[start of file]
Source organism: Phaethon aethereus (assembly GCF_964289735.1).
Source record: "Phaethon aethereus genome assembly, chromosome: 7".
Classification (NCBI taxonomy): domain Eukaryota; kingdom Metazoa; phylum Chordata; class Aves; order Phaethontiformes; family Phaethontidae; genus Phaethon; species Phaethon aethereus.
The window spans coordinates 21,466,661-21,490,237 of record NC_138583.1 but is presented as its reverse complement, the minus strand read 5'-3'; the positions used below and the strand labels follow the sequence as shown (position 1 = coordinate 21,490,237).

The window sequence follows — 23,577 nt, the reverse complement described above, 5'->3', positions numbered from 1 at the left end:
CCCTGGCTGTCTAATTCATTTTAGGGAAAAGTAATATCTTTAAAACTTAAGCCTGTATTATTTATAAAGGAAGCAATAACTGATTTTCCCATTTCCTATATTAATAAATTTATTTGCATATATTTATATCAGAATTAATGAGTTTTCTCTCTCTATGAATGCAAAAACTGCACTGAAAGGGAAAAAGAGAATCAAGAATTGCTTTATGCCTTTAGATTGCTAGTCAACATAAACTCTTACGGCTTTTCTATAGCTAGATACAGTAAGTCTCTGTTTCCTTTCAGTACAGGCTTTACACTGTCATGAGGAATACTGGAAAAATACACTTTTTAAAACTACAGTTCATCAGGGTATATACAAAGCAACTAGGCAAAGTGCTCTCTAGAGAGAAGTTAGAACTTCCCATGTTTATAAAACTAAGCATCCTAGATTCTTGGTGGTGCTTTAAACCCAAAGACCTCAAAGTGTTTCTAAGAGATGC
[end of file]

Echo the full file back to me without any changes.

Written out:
Source organism: Phaethon aethereus (assembly GCF_964289735.1).
Source record: "Phaethon aethereus genome assembly, chromosome: 7".
Classification (NCBI taxonomy): domain Eukaryota; kingdom Metazoa; phylum Chordata; class Aves; order Phaethontiformes; family Phaethontidae; genus Phaethon; species Phaethon aethereus.
The window spans coordinates 21,466,661-21,490,237 of record NC_138583.1 but is presented as its reverse complement, the minus strand read 5'-3'; the positions used below and the strand labels follow the sequence as shown (position 1 = coordinate 21,490,237).

The window sequence follows — 23,577 nt, the reverse complement described above, 5'->3', positions numbered from 1 at the left end:
CCCTGGCTGTCTAATTCATTTTAGGGAAAAGTAATATCTTTAAAACTTAAGCCTGTATTATTTATAAAGGAAGCAATAACTGATTTTCCCATTTCCTATATTAATAAATTTATTTGCATATATTTATATCAGAATTAATGAGTTTTCTCTCTCTATGAATGCAAAAACTGCACTGAAAGGGAAAAAGAGAATCAAGAATTGCTTTATGCCTTTAGATTGCTAGTCAACATAAACTCTTACGGCTTTTCTATAGCTAGATACAGTAAGTCTCTGTTTCCTTTCAGTACAGGCTTTACACTGTCATGAGGAATACTGGAAAAATACACTTTTTAAAACTACAGTTCATCAGGGTATATACAAAGCAACTAGGCAAAGTGCTCTCTAGAGAGAAGTTAGAACTTCCCATGTTTATAAAACTAAGCATCCTAGATTCTTGGTGGTGCTTTAAACCCAAAGACCTCAAAGTGTTTCTAAGAGATGC